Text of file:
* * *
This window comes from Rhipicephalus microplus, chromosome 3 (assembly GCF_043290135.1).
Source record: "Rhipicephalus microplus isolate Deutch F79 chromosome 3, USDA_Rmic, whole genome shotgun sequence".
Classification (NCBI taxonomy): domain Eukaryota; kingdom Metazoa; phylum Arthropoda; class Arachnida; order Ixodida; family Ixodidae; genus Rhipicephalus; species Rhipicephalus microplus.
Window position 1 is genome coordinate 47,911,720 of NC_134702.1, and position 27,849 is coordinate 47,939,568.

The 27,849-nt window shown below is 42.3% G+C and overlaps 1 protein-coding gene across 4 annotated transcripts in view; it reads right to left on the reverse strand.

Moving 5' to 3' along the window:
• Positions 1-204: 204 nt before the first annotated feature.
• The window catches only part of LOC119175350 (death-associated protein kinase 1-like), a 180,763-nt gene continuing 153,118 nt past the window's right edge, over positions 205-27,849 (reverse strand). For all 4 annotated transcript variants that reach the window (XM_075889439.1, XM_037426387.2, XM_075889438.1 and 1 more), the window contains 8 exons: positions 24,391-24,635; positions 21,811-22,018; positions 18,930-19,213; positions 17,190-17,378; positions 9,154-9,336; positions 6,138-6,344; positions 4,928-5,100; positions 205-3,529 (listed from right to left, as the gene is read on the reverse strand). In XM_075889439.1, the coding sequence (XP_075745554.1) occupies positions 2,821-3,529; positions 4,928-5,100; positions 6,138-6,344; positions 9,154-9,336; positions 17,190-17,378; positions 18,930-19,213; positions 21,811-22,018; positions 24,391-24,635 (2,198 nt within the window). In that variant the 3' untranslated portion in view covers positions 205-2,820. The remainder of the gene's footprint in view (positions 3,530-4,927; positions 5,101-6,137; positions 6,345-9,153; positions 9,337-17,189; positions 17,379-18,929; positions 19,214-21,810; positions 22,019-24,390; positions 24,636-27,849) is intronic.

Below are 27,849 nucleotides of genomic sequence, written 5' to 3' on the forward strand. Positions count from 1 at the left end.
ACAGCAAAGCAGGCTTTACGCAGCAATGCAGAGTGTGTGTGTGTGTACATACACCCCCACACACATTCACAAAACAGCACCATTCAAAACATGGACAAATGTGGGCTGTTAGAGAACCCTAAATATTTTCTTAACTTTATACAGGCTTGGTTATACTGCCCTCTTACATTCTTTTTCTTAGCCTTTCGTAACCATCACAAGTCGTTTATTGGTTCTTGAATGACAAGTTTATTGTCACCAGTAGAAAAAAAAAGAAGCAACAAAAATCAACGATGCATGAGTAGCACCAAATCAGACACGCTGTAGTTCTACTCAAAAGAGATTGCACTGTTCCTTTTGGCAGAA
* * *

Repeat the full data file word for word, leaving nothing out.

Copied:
This window comes from Rhipicephalus microplus, chromosome 3 (assembly GCF_043290135.1).
Source record: "Rhipicephalus microplus isolate Deutch F79 chromosome 3, USDA_Rmic, whole genome shotgun sequence".
Classification (NCBI taxonomy): domain Eukaryota; kingdom Metazoa; phylum Arthropoda; class Arachnida; order Ixodida; family Ixodidae; genus Rhipicephalus; species Rhipicephalus microplus.
Window position 1 is genome coordinate 47,911,720 of NC_134702.1, and position 27,849 is coordinate 47,939,568.

The 27,849-nt window shown below is 42.3% G+C and overlaps 1 protein-coding gene across 4 annotated transcripts in view; it reads right to left on the reverse strand.

Moving 5' to 3' along the window:
• Positions 1-204: 204 nt before the first annotated feature.
• The window catches only part of LOC119175350 (death-associated protein kinase 1-like), a 180,763-nt gene continuing 153,118 nt past the window's right edge, over positions 205-27,849 (reverse strand). For all 4 annotated transcript variants that reach the window (XM_075889439.1, XM_037426387.2, XM_075889438.1 and 1 more), the window contains 8 exons: positions 24,391-24,635; positions 21,811-22,018; positions 18,930-19,213; positions 17,190-17,378; positions 9,154-9,336; positions 6,138-6,344; positions 4,928-5,100; positions 205-3,529 (listed from right to left, as the gene is read on the reverse strand). In XM_075889439.1, the coding sequence (XP_075745554.1) occupies positions 2,821-3,529; positions 4,928-5,100; positions 6,138-6,344; positions 9,154-9,336; positions 17,190-17,378; positions 18,930-19,213; positions 21,811-22,018; positions 24,391-24,635 (2,198 nt within the window). In that variant the 3' untranslated portion in view covers positions 205-2,820. The remainder of the gene's footprint in view (positions 3,530-4,927; positions 5,101-6,137; positions 6,345-9,153; positions 9,337-17,189; positions 17,379-18,929; positions 19,214-21,810; positions 22,019-24,390; positions 24,636-27,849) is intronic.

Below are 27,849 nucleotides of genomic sequence, written 5' to 3' on the forward strand. Positions count from 1 at the left end.
ACAGCAAAGCAGGCTTTACGCAGCAATGCAGAGTGTGTGTGTGTGTACATACACCCCCACACACATTCACAAAACAGCACCATTCAAAACATGGACAAATGTGGGCTGTTAGAGAACCCTAAATATTTTCTTAACTTTATACAGGCTTGGTTATACTGCCCTCTTACATTCTTTTTCTTAGCCTTTCGTAACCATCACAAGTCGTTTATTGGTTCTTGAATGACAAGTTTATTGTCACCAGTAGAAAAAAAAAGAAGCAACAAAAATCAACGATGCATGAGTAGCACCAAATCAGACACGCTGTAGTTCTACTCAAAAGAGATTGCACTGTTCCTTTTGGCAGAA